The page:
Application monitoring needs to be centralized – you don’t want technicians to have to log into each server to see the activities of the applications that they host. If your application is intended for use by outsiders, then an application monitoring system that accesses the services across the internet more accurately models the working conditions of your system than an internal monitoring package.

There are two hosting options for application monitors – on-premises and cloud-based. As self-hosted centralized monitoring services rely on data transmitted across a network, there isn’t much logical difference between the way that on-site and cloud-based application monitoring tools operate – traveling across the internet is as straightforward as transfers over the network.

Whether the application monitoring system is a SaaS package or a self-hosted system, it will need the ability to monitor hybrid environments. That means that on-premises systems will also need to be able to monitor remote and cloud-based modules. SaaS packages need to be able to examine the delivery systems that operate on your local network as well as other cloud-based services.

Application dependency mapping

Just listing the applications that you know you use in the interface of a monitoring tool isn’t going to get you sufficient monitoring services for the modern IT environment. An autodiscovery function is now essential because it enables an application monitoring tool to set itself up and it also reveals the applications and services that you use without knowing.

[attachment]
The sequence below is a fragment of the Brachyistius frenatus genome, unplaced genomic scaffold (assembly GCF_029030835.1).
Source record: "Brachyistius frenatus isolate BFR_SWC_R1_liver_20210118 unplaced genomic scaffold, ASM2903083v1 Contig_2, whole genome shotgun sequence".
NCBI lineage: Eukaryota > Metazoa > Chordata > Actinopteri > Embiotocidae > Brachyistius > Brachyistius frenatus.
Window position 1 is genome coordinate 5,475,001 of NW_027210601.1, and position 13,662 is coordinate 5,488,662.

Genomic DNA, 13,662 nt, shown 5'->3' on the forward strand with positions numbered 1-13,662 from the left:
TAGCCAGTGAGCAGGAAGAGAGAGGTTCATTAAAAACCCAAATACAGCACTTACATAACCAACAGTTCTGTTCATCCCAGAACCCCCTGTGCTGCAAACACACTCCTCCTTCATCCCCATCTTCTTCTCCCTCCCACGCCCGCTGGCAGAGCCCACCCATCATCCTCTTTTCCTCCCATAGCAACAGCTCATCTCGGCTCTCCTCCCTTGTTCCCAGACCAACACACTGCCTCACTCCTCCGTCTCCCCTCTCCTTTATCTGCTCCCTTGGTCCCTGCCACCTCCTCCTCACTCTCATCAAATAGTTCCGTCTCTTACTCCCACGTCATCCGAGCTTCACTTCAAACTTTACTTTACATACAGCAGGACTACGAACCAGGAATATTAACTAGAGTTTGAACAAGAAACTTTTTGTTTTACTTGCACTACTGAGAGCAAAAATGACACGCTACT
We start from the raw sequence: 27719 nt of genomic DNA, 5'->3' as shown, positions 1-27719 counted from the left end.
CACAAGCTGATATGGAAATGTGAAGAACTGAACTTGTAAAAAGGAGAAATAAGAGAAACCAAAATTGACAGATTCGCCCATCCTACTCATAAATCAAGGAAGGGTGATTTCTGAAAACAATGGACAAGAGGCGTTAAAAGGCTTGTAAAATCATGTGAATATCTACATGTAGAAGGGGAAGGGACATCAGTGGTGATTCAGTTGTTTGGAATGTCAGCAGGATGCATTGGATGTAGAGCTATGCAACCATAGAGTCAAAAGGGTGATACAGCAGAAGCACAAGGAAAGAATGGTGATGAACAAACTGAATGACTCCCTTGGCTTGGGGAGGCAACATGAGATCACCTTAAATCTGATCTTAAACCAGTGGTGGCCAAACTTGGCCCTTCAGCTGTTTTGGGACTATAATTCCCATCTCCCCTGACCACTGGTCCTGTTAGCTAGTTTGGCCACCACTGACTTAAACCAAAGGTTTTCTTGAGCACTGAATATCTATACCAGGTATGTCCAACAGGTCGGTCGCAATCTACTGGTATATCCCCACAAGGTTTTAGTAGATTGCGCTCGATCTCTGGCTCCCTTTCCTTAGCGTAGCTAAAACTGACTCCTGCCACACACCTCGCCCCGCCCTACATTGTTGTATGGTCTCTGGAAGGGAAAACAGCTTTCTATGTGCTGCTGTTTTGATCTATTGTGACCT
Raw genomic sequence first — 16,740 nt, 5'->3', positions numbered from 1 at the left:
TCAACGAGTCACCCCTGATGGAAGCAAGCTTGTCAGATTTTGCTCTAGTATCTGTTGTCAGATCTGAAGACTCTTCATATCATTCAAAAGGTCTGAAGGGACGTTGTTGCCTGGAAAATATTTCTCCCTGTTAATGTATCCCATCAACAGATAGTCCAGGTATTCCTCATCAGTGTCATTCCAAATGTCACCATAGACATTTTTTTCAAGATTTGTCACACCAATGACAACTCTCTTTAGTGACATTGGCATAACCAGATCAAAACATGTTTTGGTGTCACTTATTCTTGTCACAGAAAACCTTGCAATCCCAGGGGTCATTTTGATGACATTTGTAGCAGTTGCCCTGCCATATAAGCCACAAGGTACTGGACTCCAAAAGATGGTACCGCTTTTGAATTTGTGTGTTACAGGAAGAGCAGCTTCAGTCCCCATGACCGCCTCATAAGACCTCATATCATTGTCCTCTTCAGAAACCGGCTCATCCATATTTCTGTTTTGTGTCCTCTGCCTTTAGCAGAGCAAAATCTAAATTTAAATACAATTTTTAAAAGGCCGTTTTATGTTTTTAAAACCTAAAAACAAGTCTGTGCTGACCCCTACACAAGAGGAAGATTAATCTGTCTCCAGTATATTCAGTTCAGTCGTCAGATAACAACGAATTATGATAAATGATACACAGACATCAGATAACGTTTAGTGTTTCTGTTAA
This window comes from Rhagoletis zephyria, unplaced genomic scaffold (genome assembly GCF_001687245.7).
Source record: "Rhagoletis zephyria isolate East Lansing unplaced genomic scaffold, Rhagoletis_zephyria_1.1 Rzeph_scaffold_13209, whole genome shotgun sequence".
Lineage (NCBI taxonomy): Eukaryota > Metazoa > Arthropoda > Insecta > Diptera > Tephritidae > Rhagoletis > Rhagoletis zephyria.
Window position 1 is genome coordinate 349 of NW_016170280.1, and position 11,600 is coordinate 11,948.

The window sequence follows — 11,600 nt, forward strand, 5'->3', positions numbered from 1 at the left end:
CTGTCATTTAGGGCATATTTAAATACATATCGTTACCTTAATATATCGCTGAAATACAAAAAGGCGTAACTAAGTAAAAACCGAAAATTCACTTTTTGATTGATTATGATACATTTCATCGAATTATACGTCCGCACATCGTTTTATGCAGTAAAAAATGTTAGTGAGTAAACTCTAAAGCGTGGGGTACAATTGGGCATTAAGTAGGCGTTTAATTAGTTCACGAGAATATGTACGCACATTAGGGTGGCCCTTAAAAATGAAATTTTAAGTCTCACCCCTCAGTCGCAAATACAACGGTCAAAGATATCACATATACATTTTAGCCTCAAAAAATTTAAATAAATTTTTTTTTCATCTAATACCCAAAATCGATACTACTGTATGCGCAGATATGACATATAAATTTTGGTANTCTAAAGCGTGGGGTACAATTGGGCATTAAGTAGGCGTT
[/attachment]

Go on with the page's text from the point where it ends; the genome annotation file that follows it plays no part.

Applications are built up in layers and link through to other applications, which, in turn, rely on server resources. For example, consider a website. If it carries advertising that is delivered through a content delivery network (CDN), there is already a service that influences the load times of your Web pages that you might not have considered. If the site is built in WordPress and includes plug-in services, such as a shopping cart, more elements need to be monitored. The site might be based on a database and it will be dependent on a Web server application.

All of the contributing modules that build up a user-facing application need to be traced and their relationships mapped. Drilling down further, you need to consider the servers that host those contributing modules and the specific resources and services of those servers that support the applications that run beneath the applications that your users interact with.

Poor server performance or connection issues between servers could be the real reason for performance problems with your applications, So, discovering exactly where those servers are and which application modules they support is essential if you are ever going to solve a performance issue in your applications.